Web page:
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Short communication

Comparison of Chemical Matricectomy with Trichloroacetic Acid, Phenol, or Sodium Hydroxide for Ingrown Toenails: A Systematic Review and Network Meta-Analysis

Hua-Ching Chang1 and Ming-Hsiu Lin1,2*

1Department of Dermatology, Taipei Medical University Hospital, No. 252, Wuxing St, Xinyi District, Taipei City, 110, and 2Department of Dermatology, School of Medicine, College of Medicine, Taipei Medical University, Taipei, Taiwan. *E-mail:

Accepted Nov 27, 2019; E-published Nov 27, 2019

Acta Derm Venereol 2020; 100: adv00065


Ingrown toenail is a common nail disorder in people of all ages, and the associated pain, oozing, and abscess formation have significantly negative effects on quality of life. Partial nail avulsion with chemical matricectomy is a frequently performed method with a low recurrence rate. Phenol is the most commonly used agent for chemical matricectomy, but other agents, such as sodium hydroxide (NaOH) and trichloroacetic acid (TCA), have shown high success rates for the cauterization of the lateral matrix horn (1). However, only a few head-to-head studies have compared the efficacy of these chemicals. We evaluated the current evidence to determine the most suitable agents for chemical matricectomy using a network meta-analysis (NMA).


A systematic search was conducted in PubMed, Embase, Web of Science, and the Cochrane Library for comparative studies published before 30 May 2019 to evaluate different agents for chemical matricectomy to treat ingrown toenails. Keywords for search included “trichloroacetic acid,” “phenol,” or “sodium hydroxide” combined with “ingrown nails.” The primary outcome was the recurrence rate after partial nail avulsion with chemical matricectomy. For NMA, odds ratios (ORs) with 95% confidence intervals (CIs) were calculated. A random-effects model with an informative prior was used to analyse the direct and indirect comparisons of the NMA. p-values < 0.05 were regarded as statistically significant. Analyses were conducted using NetMetaXL and WinBUGS version 1.4.3 (MRC Biostatistics Unit, Cambridge, UK).


Initially, 425 studies were identified, and after serial exclusion, 10 (3 randomized controlled trials (RCTs), 4 non-RCTs, and 3 retrospective observational studies) studies were included for qualitative synthesis (Fig. 1) (2–11). Table I presents the basic characteristics of all included studies. A final total of 9 studies with adequately evaluable data were calculated in the NMA (2–10). In the pairwise meta-analysis (Table II), both TCA (OR 0.03; 95% CI 0.00–0.26) and phenol (OR 0.18; 95% CI 0.05–0.49) resulted in significantly lower recurrence rates than placebo treatments, but no significant differences in recurrence were detected between NaOH and placebo (OR 0.22; 95% CI 0.04–1.18). TCA showed a trend of lower recurrence rate than phenol, but no significant differences existed between them (OR 0.17; 95% CI 0.02–1.00) (Table II).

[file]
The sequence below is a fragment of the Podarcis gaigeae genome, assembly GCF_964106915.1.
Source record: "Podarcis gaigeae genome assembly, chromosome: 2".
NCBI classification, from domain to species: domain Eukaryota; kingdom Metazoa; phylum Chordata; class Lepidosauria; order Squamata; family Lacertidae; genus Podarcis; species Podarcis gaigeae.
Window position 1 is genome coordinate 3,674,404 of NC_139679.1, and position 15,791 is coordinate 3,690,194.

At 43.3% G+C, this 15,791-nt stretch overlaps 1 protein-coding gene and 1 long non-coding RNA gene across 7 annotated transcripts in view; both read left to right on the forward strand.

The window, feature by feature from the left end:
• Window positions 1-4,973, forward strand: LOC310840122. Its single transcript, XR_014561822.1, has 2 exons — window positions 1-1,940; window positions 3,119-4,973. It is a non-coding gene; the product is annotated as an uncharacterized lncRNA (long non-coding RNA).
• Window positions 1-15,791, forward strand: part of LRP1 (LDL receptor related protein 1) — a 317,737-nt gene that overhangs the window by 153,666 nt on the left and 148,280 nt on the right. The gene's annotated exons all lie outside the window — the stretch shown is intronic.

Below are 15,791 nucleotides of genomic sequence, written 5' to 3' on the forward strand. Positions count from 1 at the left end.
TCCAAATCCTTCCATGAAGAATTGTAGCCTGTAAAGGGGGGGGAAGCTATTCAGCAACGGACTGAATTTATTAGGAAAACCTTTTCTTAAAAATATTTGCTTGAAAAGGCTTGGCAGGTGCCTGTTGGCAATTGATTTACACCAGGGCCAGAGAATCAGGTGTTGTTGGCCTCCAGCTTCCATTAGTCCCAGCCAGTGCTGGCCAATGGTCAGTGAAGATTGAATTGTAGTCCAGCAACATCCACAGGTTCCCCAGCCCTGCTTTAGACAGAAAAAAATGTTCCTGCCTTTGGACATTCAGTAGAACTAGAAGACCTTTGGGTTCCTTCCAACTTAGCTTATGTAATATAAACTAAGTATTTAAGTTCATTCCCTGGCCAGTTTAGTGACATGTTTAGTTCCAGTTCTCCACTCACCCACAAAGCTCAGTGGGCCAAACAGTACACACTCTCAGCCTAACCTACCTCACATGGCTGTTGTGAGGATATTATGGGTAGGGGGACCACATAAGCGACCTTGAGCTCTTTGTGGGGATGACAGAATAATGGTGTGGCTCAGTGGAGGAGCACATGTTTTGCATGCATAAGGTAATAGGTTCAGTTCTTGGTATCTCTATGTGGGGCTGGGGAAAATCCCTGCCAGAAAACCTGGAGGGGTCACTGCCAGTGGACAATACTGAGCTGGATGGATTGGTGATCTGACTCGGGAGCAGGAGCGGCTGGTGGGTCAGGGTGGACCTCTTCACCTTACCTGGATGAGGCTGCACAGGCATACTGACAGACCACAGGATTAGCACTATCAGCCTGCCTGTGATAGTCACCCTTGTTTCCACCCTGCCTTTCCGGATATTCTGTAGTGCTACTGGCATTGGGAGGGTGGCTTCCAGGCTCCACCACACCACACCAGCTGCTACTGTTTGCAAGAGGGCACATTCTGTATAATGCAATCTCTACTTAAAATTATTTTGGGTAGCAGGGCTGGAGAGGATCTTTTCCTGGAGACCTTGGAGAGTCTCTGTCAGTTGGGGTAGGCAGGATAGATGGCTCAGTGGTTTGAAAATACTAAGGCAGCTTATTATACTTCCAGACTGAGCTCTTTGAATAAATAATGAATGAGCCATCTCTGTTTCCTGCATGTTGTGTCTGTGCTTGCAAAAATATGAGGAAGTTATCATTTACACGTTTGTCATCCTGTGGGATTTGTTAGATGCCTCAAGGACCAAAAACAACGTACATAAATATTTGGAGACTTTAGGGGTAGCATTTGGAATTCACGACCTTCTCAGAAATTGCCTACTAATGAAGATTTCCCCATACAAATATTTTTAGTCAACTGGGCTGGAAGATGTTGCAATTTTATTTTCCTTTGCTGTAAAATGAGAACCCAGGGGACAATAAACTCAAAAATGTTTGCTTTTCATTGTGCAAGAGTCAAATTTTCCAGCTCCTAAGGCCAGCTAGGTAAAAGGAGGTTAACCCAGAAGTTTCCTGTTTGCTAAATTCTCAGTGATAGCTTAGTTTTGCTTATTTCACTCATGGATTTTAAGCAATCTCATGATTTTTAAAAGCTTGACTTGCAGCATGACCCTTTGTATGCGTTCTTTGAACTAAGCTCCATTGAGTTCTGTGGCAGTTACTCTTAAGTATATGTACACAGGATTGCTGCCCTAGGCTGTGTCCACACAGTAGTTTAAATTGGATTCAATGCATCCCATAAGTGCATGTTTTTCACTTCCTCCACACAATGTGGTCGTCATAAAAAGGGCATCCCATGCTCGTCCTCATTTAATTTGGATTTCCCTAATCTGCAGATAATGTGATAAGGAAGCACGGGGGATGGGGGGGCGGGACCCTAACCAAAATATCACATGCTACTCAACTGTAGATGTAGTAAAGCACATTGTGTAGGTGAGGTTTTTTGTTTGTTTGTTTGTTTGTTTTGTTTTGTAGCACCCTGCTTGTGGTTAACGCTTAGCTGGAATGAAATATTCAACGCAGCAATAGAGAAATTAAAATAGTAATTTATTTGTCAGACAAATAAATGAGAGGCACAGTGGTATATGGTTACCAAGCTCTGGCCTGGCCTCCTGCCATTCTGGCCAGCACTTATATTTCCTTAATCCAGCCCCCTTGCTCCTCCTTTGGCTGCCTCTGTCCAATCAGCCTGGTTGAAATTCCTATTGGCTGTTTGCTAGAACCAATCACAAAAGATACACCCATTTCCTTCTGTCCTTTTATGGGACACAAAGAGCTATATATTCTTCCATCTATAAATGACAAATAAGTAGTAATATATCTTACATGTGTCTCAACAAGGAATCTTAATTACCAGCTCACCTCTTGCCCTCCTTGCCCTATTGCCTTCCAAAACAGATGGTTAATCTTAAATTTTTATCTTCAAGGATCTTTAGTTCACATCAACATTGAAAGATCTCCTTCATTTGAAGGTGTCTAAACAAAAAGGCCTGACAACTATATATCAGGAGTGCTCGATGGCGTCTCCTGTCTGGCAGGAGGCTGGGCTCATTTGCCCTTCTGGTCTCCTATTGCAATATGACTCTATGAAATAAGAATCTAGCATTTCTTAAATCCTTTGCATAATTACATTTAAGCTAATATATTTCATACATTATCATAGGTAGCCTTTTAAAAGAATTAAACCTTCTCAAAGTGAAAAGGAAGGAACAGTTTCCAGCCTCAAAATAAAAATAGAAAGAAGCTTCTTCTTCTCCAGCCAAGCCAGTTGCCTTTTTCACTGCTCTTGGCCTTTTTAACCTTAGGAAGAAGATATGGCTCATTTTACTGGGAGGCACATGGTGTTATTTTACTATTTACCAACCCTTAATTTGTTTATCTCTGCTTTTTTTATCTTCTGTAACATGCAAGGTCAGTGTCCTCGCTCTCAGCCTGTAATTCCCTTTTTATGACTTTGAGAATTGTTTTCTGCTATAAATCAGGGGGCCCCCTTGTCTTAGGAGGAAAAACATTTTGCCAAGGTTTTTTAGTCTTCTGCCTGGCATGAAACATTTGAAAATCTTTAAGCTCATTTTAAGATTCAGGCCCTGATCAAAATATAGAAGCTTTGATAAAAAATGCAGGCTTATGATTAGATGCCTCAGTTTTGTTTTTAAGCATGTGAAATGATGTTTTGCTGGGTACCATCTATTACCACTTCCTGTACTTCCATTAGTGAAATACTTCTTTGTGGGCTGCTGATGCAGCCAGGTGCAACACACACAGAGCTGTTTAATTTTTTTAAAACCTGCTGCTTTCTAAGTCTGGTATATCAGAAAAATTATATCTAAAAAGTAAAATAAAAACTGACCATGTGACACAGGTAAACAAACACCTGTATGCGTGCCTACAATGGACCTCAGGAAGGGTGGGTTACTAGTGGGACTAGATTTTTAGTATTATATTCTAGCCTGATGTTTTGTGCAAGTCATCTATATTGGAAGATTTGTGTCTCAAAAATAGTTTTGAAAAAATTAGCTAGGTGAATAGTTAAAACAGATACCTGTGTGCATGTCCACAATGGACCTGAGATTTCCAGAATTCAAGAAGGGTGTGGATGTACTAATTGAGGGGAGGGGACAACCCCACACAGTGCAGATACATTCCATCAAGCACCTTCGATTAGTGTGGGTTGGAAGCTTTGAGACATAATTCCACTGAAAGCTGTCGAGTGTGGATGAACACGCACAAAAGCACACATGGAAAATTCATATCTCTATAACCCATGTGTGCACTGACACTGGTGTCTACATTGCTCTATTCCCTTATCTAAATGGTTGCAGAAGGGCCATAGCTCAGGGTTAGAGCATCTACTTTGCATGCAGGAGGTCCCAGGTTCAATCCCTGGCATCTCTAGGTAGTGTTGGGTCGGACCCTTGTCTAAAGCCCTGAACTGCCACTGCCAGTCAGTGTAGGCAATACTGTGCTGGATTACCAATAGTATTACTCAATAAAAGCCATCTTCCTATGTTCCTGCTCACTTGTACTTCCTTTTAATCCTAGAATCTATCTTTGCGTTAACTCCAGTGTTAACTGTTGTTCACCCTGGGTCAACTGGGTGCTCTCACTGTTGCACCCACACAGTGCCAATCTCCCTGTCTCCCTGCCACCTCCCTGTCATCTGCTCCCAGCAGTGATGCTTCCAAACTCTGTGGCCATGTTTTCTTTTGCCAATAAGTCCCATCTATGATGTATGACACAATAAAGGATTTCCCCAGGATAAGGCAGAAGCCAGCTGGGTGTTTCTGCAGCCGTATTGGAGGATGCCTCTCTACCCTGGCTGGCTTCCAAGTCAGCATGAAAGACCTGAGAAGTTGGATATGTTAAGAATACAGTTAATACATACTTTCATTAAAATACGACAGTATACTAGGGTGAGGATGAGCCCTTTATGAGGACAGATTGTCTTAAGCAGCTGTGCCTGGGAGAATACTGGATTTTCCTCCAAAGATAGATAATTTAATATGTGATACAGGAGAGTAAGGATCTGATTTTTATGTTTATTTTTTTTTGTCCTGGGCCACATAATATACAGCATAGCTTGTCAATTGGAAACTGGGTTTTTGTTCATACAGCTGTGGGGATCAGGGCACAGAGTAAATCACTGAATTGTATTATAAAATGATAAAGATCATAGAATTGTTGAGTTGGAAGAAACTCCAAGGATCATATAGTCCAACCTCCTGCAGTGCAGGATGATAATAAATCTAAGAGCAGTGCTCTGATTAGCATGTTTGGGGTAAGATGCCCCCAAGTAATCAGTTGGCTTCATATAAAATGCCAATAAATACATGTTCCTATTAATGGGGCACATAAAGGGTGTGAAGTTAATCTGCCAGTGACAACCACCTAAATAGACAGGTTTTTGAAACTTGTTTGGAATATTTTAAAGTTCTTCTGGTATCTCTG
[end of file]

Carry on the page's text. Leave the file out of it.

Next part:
Fig. 1. PRISMA (Preferred Reporting Items for Systematic Reviews and Meta-Analyses) flow chart of study selection.

Table I. Basic characteristics of included studies in network meta-analysis

Table II. League table of network meta-analysis comparing the effects of chemical matricectomy with different agents after partial nail avulsion on recurrence rates of ingrown toenails


Partial nail avulsion combined with phenolization was confirmed to prevent the recurrence of ingrown toenails more effectively than surgery alone (9). However, local and systemic toxicities may occur after phenolization, and phenol is contraindicated for patients or clinical practitioners who are pregnant. Conversely, TCA causes no systemic toxicity, since it neutralizes itself after reacting locally with the skin (12, 13). Our results indicate that TCA is comparable to phenol for chemical matricectomy for reducing recurrence of ingrown toenail.

In addition to the recurrence rate, an ideal agent for chemical matricectomy should enable a lower degree and shorter duration of pain, shorter period of postoperative drainage, lower inflammation or infection rates, and faster healing time. However, few studies are available to perform a pooled analysis of the postoperative morbidities occurring after treatment with TCA or phenol. We could only summarize the results from the individual articles. For postoperative pain, most patients experienced only mild pain with TCA or phenol, and similarity in incidence, duration, and severity of pain were noted between these 2 agents. Controversy existed regarding the post-treatment drainage, inflammation, and infection between TCA and phenol (9–11). Only one study indicated significantly shorter healing time in the TCA treatment group than in the phenol treatment group (11). Additional studies are warranted to elucidate the aforementioned inconsistency.

Some limitations of the current study included inherent bias regarding the design in the recruited studies, insufficient data for the analysis of post-treatment complications, and variations in the follow-up interval and application times of chemical matricectomy.

In conclusion, the present NMA indicates that TCA is comparable to phenol for chemical matricectomy after partial nail avulsion to reduce the recurrence rate of ingrown toenails. TCA could therefore be considered as a safe agent for chemical matricectomy in clinical practice.

The authors have no conflicts of interest to declare.

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